22 September 2021 - Article
In a relatively rare move, the Charity Commission issued a regulatory alert on 25 June 2020 to large, ‘complex’ charities and to service providing charities. This alert focuses on the Commission’s concerns about governance and risk to these charities. It makes recommendation and calls for action.
The Commission’s decision to send the alert followed its inquiry into RNIB (Royal National Institute of Blind People), and its findings of governance and safeguarding failures at this charity. CEO Helen Stephenson’s letter accompanying the alert commented; ‘….grave governance failings in some household name charities’ have ‘impacted the sector as a whole’, referencing RNIB as the most recent example. The open letter explained that the Charity Commission’s motivation for sending the alert was; ‘…to ensure you understand and implement adequate and clear lines of accountability in the governance of your charity’.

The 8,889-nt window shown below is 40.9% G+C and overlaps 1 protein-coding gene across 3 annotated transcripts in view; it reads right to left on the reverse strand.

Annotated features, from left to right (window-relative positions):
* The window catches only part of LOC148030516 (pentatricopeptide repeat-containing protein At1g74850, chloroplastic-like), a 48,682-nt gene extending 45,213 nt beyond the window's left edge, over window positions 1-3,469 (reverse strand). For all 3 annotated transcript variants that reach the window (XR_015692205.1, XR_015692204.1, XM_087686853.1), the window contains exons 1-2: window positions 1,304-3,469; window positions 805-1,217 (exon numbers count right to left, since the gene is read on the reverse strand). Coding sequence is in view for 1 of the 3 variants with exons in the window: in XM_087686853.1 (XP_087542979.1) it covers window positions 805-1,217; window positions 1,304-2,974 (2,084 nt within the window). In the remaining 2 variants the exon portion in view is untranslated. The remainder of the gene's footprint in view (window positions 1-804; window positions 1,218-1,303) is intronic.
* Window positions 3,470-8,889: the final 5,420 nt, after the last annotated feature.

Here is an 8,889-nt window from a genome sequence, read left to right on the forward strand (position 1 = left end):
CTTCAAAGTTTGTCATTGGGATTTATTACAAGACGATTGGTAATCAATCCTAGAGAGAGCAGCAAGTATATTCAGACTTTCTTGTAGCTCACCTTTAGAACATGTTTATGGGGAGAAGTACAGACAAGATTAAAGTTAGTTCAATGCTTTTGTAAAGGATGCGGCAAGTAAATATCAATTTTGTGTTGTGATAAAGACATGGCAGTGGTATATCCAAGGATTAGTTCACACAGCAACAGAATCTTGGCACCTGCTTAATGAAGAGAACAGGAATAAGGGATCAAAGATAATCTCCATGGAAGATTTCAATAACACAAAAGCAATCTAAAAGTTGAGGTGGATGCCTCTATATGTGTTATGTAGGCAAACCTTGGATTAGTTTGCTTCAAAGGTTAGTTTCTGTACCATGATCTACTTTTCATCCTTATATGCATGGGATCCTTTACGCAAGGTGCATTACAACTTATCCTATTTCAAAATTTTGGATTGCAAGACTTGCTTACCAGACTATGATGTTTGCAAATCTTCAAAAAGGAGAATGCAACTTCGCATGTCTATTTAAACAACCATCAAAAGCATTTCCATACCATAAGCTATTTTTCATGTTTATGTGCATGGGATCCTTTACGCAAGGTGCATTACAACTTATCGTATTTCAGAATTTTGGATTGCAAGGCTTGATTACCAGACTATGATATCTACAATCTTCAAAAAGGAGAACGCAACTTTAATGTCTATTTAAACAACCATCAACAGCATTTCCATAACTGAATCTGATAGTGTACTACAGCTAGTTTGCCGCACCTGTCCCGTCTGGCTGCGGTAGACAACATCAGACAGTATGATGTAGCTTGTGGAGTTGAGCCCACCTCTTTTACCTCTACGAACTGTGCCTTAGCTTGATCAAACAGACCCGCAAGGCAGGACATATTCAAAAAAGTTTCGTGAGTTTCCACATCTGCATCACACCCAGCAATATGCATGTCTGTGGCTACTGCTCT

The alert itself focused on the need for action by charity trustees and management to ensure appropriate governance and safeguarding systems are in place in large and complex charities. Much of what is recommended to trustees relates to ensuring there is clear oversight and effective lines of communication, whether with the executive or in handling risks and complaints. Recommendations include: ensuring the board has regular reports and adequate information about activities and incidents within the charity and its wider group.